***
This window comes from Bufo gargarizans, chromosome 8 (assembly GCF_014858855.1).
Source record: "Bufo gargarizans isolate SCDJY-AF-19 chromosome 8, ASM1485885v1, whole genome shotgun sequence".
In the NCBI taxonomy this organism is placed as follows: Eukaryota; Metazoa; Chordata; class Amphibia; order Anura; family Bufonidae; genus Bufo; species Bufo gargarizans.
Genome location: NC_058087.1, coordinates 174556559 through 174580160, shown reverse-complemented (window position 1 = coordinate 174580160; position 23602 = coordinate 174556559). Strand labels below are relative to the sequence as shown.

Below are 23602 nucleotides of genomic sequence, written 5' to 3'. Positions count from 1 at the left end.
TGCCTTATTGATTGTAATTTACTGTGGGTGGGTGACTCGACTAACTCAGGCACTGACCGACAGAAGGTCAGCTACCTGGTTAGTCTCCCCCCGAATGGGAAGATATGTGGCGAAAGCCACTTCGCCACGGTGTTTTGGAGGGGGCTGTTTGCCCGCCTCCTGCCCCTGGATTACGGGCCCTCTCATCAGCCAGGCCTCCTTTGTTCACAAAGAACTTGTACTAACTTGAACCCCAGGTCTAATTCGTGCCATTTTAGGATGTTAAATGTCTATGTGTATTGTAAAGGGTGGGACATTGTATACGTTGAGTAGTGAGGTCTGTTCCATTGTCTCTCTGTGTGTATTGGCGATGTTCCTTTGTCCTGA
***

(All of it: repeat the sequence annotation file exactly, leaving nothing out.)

This window comes from Bufo gargarizans, chromosome 8 (assembly GCF_014858855.1).
Source record: "Bufo gargarizans isolate SCDJY-AF-19 chromosome 8, ASM1485885v1, whole genome shotgun sequence".
In the NCBI taxonomy this organism is placed as follows: Eukaryota; Metazoa; Chordata; class Amphibia; order Anura; family Bufonidae; genus Bufo; species Bufo gargarizans.
Genome location: NC_058087.1, coordinates 174556559 through 174580160, shown reverse-complemented (window position 1 = coordinate 174580160; position 23602 = coordinate 174556559). Strand labels below are relative to the sequence as shown.

Below are 23602 nucleotides of genomic sequence, written 5' to 3'. Positions count from 1 at the left end.
TGCCTTATTGATTGTAATTTACTGTGGGTGGGTGACTCGACTAACTCAGGCACTGACCGACAGAAGGTCAGCTACCTGGTTAGTCTCCCCCCGAATGGGAAGATATGTGGCGAAAGCCACTTCGCCACGGTGTTTTGGAGGGGGCTGTTTGCCCGCCTCCTGCCCCTGGATTACGGGCCCTCTCATCAGCCAGGCCTCCTTTGTTCACAAAGAACTTGTACTAACTTGAACCCCAGGTCTAATTCGTGCCATTTTAGGATGTTAAATGTCTATGTGTATTGTAAAGGGTGGGACATTGTATACGTTGAGTAGTGAGGTCTGTTCCATTGTCTCTCTGTGTGTATTGGCGATGTTCCTTTGTCCTGA